There are many things that can leave someone breathless, aside from grinding out a triathlon or spending time at high altitudes. The sight of a bride on her wedding day may take the breath from a groom-to-be. Witnessing an orchestra play a Mozart symphony in a grand concert hall might do it as well. Perhaps the sight of your baby being born might do the trick.
But sometimes it's not a life event at all, but the mere sight of something awe-inspiring. You stand before it, a chill comes over you and your breath becomes shallow and measured. One can only imagine the early settlers making their way across the American West and riding up to the rim of the Grand Canyon for the first time. The feeling they must have gotten is likely similar to what a modern tourist might feel when faced with that same breathtaking vista. The Grand Canyon makes the cut on our list, along with nine other breathtaking views around the globe.
Top of the Empire State Building
The expanse of New York City's urban jungle is something that's left many tourists over the years confused and maybe a little intimidated. Street level is where the action is, but if you really want to take it all in and leave your breath behind, there's no better way than to take the long elevator ride to the observation deck of the Empire State Building (ESB).
Since the fall of the Twin Towers on Sept. 11, 2001, the ESB has regained its status as the tallest building in New York. This National Historic landmark climbs more than a quarter of a mile straight up, with the observation deck located 1,050 feet (320 meters) above the city streets on the 86th floor. The view from the deck has taken the breath away from more than 110 million visitors since it opened in 1931 [source: Esbnyc.com]. The deck offers a 360 degree vista of the 230 buildings that are at least 30 stories high, including an unparalleled view of the chrome spires of the legendary Chrysler Building [source: Aviewoncities.com].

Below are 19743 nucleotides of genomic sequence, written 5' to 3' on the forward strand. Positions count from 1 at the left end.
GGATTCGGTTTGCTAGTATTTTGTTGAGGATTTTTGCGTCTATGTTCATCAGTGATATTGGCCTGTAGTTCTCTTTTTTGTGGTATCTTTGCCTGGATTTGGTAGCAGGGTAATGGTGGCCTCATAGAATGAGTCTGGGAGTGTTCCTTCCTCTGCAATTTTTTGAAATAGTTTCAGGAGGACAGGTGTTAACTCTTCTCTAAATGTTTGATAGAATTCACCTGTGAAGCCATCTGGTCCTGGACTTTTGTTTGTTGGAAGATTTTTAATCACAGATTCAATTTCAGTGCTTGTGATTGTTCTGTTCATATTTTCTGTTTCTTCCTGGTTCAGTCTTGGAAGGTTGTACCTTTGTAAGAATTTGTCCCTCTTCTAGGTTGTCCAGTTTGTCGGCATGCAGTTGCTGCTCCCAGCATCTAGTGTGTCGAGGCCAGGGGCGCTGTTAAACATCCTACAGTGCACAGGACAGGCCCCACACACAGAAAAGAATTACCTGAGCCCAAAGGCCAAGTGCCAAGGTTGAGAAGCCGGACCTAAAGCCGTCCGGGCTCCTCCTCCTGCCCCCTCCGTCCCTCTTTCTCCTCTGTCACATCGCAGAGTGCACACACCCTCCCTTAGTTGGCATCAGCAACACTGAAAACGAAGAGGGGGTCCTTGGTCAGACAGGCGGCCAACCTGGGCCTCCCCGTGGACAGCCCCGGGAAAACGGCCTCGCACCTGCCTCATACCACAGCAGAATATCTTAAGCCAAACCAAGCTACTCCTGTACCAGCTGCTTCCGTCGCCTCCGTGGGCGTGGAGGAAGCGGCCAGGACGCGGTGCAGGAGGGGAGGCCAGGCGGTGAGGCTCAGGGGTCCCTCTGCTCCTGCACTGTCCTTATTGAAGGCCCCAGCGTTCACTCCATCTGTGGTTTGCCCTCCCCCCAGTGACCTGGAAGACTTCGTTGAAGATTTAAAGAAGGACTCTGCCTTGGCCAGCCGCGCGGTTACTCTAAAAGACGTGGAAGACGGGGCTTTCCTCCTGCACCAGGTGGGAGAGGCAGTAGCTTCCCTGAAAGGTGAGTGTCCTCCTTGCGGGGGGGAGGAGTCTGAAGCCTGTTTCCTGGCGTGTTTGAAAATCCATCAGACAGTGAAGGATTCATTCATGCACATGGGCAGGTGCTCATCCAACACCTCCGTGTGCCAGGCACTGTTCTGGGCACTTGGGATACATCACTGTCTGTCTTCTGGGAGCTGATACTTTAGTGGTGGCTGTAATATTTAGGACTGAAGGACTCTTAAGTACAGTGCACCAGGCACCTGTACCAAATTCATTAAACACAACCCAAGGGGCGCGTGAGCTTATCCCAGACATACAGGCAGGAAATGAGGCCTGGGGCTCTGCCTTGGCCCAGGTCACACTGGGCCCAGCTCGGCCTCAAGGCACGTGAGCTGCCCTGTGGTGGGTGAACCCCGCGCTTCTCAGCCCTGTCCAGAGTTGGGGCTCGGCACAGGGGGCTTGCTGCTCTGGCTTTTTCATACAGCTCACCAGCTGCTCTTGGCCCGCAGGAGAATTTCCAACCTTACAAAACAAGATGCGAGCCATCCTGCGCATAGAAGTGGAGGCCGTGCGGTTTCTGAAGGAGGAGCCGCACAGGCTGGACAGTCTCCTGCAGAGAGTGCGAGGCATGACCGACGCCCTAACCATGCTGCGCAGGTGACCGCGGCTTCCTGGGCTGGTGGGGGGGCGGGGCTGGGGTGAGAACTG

Top of the Eiffel Tower
What the Empire State Building offers New York tourists, the Eiffel Tower matches in Paris. And while the City of Lights doesn't have the kind of jaw-dropping skyscrapers that Gotham does, it's still a breathtaking view once you take the elevator ride up the tower to the observation deck. At 984 feet (320 meters), the tower is the second tallest structure in France, behind the Millau Viaduct, and was the tallest in the world until the completion of the Empire State Building.
While there are 1,671 steps that go to the top of the tower, visitors can only climb to the first and second tiers at 189 feet ( 57 meters) and 379 feet (115 meters) [source: Discoverfrance.net]. In order to go to the top lookout for the most breathtaking view, you need to ride one of two elevators that make the trip every eight minutes -- about 100 per day [source: Tour-eiffel.fr]. For the best viewing, show up about an hour before sunset and take in the "magic hour" before the sea of yellow lights come to life as darkness falls.
Rim of the Grand Canyon
The shining star of the National Park Service program in the United States, the Grand Canyon hosts more than 5 million visitors each year [source: NPS.gov]. Standing on the edge of the canyon rim is something that can only be fully understood by doing it yourself. No words can aptly describe, and no photograph can fully capture the sheer size and magnitude of the natural world wonder. It truly does take your breath away and is something that must be experienced in person.
The canyon is a jaw-dropping 277 miles (445.7 kilometers) long and 18 miles (29 kilometers) wide at its widest point and we can thank the Colorado River for forming it over a period of about 3 to 6 million years [source: Explorethecanyon.com] For a little more solitude, try venturing out to the more distant North Rim. This section of the canyon is no less breathtaking, and gets about 10 percent the number of visitors as the more heavily frequented South Rim.